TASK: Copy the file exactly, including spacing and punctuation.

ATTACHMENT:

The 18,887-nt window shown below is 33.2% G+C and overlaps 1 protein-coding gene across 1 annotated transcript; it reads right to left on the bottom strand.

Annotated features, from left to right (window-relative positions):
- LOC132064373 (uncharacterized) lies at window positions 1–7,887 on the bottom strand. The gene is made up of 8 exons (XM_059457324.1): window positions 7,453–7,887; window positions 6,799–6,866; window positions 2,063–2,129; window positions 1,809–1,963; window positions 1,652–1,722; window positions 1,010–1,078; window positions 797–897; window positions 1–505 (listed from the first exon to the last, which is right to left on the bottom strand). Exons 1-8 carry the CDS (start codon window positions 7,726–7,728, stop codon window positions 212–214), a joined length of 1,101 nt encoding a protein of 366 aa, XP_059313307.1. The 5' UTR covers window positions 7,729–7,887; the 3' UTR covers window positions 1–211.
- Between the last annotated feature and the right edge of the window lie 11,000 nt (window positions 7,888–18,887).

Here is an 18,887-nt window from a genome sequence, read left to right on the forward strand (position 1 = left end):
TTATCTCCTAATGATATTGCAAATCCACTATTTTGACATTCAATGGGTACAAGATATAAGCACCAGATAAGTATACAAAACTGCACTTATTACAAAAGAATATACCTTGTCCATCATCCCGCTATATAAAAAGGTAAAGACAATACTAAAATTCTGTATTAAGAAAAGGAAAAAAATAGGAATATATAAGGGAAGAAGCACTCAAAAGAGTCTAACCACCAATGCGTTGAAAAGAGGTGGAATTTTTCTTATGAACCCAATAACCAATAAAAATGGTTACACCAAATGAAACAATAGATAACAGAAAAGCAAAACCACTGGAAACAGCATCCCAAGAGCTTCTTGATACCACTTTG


The 18,887-nt window shown below is 33.2% G+C and overlaps 1 protein-coding gene across 1 annotated transcript; it reads right to left on the bottom strand.

Annotated features, from left to right (window-relative positions):
- LOC132064373 (uncharacterized) lies at window positions 1–7,887 on the bottom strand. The gene is made up of 8 exons (XM_059457324.1): window positions 7,453–7,887; window positions 6,799–6,866; window positions 2,063–2,129; window positions 1,809–1,963; window positions 1,652–1,722; window positions 1,010–1,078; window positions 797–897; window positions 1–505 (listed from the first exon to the last, which is right to left on the bottom strand). Exons 1-8 carry the CDS (start codon window positions 7,726–7,728, stop codon window positions 212–214), a joined length of 1,101 nt encoding a protein of 366 aa, XP_059313307.1. The 5' UTR covers window positions 7,729–7,887; the 3' UTR covers window positions 1–211.
- Between the last annotated feature and the right edge of the window lie 11,000 nt (window positions 7,888–18,887).

Here is an 18,887-nt window from a genome sequence, read left to right on the forward strand (position 1 = left end):
TTATCTCCTAATGATATTGCAAATCCACTATTTTGACATTCAATGGGTACAAGATATAAGCACCAGATAAGTATACAAAACTGCACTTATTACAAAAGAATATACCTTGTCCATCATCCCGCTATATAAAAAGGTAAAGACAATACTAAAATTCTGTATTAAGAAAAGGAAAAAAATAGGAATATATAAGGGAAGAAGCACTCAAAAGAGTCTAACCACCAATGCGTTGAAAAGAGGTGGAATTTTTCTTATGAACCCAATAACCAATAAAAATGGTTACACCAAATGAAACAATAGATAACAGAAAAGCAAAACCACTGGAAACAGCATCCCAAGAGCTTCTTGATACCACTTTG